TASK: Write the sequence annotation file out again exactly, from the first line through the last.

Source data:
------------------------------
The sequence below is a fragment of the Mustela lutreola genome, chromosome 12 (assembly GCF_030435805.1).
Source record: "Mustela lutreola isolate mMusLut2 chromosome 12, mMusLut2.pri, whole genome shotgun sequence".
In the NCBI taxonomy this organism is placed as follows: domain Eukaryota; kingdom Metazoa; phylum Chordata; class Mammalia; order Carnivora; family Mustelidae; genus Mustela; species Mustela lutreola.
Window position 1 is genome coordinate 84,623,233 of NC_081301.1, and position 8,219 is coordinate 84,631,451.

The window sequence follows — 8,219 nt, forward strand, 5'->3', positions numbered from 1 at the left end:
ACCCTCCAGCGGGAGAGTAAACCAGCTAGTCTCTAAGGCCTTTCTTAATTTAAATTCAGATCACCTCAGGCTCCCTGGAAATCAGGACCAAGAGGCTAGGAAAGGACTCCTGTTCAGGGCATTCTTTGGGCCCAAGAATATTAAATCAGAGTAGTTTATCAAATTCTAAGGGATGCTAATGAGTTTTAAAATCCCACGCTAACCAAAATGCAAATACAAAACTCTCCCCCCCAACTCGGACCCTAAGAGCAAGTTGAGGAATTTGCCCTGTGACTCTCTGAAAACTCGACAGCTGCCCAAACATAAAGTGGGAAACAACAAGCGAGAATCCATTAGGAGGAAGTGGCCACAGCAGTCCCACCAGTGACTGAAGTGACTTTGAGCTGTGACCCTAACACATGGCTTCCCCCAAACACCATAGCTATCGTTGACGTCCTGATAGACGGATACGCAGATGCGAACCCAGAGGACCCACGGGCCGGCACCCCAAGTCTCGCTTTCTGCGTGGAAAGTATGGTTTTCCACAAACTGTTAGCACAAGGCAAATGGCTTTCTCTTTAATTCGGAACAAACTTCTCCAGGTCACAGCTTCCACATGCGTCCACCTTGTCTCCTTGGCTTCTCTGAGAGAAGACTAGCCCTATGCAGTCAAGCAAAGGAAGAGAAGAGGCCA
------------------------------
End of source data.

The sequence below is a fragment of the Mustela lutreola genome, chromosome 12 (assembly GCF_030435805.1).
Source record: "Mustela lutreola isolate mMusLut2 chromosome 12, mMusLut2.pri, whole genome shotgun sequence".
In the NCBI taxonomy this organism is placed as follows: domain Eukaryota; kingdom Metazoa; phylum Chordata; class Mammalia; order Carnivora; family Mustelidae; genus Mustela; species Mustela lutreola.
Window position 1 is genome coordinate 84,623,233 of NC_081301.1, and position 8,219 is coordinate 84,631,451.

The window sequence follows — 8,219 nt, forward strand, 5'->3', positions numbered from 1 at the left end:
ACCCTCCAGCGGGAGAGTAAACCAGCTAGTCTCTAAGGCCTTTCTTAATTTAAATTCAGATCACCTCAGGCTCCCTGGAAATCAGGACCAAGAGGCTAGGAAAGGACTCCTGTTCAGGGCATTCTTTGGGCCCAAGAATATTAAATCAGAGTAGTTTATCAAATTCTAAGGGATGCTAATGAGTTTTAAAATCCCACGCTAACCAAAATGCAAATACAAAACTCTCCCCCCCAACTCGGACCCTAAGAGCAAGTTGAGGAATTTGCCCTGTGACTCTCTGAAAACTCGACAGCTGCCCAAACATAAAGTGGGAAACAACAAGCGAGAATCCATTAGGAGGAAGTGGCCACAGCAGTCCCACCAGTGACTGAAGTGACTTTGAGCTGTGACCCTAACACATGGCTTCCCCCAAACACCATAGCTATCGTTGACGTCCTGATAGACGGATACGCAGATGCGAACCCAGAGGACCCACGGGCCGGCACCCCAAGTCTCGCTTTCTGCGTGGAAAGTATGGTTTTCCACAAACTGTTAGCACAAGGCAAATGGCTTTCTCTTTAATTCGGAACAAACTTCTCCAGGTCACAGCTTCCACATGCGTCCACCTTGTCTCCTTGGCTTCTCTGAGAGAAGACTAGCCCTATGCAGTCAAGCAAAGGAAGAGAAGAGGCCA